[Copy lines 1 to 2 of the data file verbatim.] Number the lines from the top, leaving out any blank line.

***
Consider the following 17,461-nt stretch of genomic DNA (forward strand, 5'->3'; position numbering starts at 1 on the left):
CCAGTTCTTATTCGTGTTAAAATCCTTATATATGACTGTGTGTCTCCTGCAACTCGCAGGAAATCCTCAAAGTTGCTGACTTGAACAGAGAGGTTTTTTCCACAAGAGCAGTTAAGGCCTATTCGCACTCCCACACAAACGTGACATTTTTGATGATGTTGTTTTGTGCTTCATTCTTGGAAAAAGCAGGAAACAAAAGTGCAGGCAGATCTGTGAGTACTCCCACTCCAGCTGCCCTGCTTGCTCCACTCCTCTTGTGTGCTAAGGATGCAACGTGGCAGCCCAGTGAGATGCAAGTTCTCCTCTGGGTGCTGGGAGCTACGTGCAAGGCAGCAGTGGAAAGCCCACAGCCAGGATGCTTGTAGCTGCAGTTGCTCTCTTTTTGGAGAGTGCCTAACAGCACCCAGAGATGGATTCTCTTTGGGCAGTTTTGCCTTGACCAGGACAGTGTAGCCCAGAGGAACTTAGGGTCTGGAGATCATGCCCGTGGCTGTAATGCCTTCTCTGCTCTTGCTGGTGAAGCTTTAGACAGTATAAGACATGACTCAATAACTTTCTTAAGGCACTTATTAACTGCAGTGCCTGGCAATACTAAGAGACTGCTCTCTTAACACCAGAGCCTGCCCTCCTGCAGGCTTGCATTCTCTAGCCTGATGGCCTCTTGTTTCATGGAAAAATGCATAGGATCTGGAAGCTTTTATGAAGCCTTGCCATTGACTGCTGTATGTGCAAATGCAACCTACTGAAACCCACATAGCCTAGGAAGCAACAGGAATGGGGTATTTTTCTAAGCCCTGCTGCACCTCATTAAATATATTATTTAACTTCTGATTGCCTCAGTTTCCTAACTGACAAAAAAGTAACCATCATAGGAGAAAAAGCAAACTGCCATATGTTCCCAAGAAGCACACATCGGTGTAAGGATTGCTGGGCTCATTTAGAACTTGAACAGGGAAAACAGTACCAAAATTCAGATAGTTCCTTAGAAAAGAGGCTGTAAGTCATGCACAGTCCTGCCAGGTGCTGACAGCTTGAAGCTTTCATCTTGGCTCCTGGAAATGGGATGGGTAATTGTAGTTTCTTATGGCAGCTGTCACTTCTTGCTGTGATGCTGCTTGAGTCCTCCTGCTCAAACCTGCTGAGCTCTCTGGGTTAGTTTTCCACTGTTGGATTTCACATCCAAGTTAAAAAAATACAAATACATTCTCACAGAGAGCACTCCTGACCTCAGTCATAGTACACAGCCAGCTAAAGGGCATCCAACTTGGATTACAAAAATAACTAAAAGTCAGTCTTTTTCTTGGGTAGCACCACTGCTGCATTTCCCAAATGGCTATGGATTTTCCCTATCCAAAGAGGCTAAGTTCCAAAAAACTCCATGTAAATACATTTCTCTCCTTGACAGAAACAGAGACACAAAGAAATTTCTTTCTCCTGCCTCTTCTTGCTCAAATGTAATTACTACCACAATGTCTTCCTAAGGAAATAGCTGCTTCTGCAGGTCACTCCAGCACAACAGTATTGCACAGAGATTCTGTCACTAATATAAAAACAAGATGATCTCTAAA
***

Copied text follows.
Consider the following 17,461-nt stretch of genomic DNA (forward strand, 5'->3'; position numbering starts at 1 on the left):
CCAGTTCTTATTCGTGTTAAAATCCTTATATATGACTGTGTGTCTCCTGCAACTCGCAGGAAATCCTCAAAGTTGCTGACTTGAACAGAGAGGTTTTTTCCACAAGAGCAGTTAAGGCCTATTCGCACTCCCACACAAACGTGACATTTTTGATGATGTTGTTTTGTGCTTCATTCTTGGAAAAAGCAGGAAACAAAAGTGCAGGCAGATCTGTGAGTACTCCCACTCCAGCTGCCCTGCTTGCTCCACTCCTCTTGTGTGCTAAGGATGCAACGTGGCAGCCCAGTGAGATGCAAGTTCTCCTCTGGGTGCTGGGAGCTACGTGCAAGGCAGCAGTGGAAAGCCCACAGCCAGGATGCTTGTAGCTGCAGTTGCTCTCTTTTTGGAGAGTGCCTAACAGCACCCAGAGATGGATTCTCTTTGGGCAGTTTTGCCTTGACCAGGACAGTGTAGCCCAGAGGAACTTAGGGTCTGGAGATCATGCCCGTGGCTGTAATGCCTTCTCTGCTCTTGCTGGTGAAGCTTTAGACAGTATAAGACATGACTCAATAACTTTCTTAAGGCACTTATTAACTGCAGTGCCTGGCAATACTAAGAGACTGCTCTCTTAACACCAGAGCCTGCCCTCCTGCAGGCTTGCATTCTCTAGCCTGATGGCCTCTTGTTTCATGGAAAAATGCATAGGATCTGGAAGCTTTTATGAAGCCTTGCCATTGACTGCTGTATGTGCAAATGCAACCTACTGAAACCCACATAGCCTAGGAAGCAACAGGAATGGGGTATTTTTCTAAGCCCTGCTGCACCTCATTAAATATATTATTTAACTTCTGATTGCCTCAGTTTCCTAACTGACAAAAAAGTAACCATCATAGGAGAAAAAGCAAACTGCCATATGTTCCCAAGAAGCACACATCGGTGTAAGGATTGCTGGGCTCATTTAGAACTTGAACAGGGAAAACAGTACCAAAATTCAGATAGTTCCTTAGAAAAGAGGCTGTAAGTCATGCACAGTCCTGCCAGGTGCTGACAGCTTGAAGCTTTCATCTTGGCTCCTGGAAATGGGATGGGTAATTGTAGTTTCTTATGGCAGCTGTCACTTCTTGCTGTGATGCTGCTTGAGTCCTCCTGCTCAAACCTGCTGAGCTCTCTGGGTTAGTTTTCCACTGTTGGATTTCACATCCAAGTTAAAAAAATACAAATACATTCTCACAGAGAGCACTCCTGACCTCAGTCATAGTACACAGCCAGCTAAAGGGCATCCAACTTGGATTACAAAAATAACTAAAAGTCAGTCTTTTTCTTGGGTAGCACCACTGCTGCATTTCCCAAATGGCTATGGATTTTCCCTATCCAAAGAGGCTAAGTTCCAAAAAACTCCATGTAAATACATTTCTCTCCTTGACAGAAACAGAGACACAAAGAAATTTCTTTCTCCTGCCTCTTCTTGCTCAAATGTAATTACTACCACAATGTCTTCCTAAGGAAATAGCTGCTTCTGCAGGTCACTCCAGCACAACAGTATTGCACAGAGATTCTGTCACTAATATAAAAACAAGATGATCTCTAAA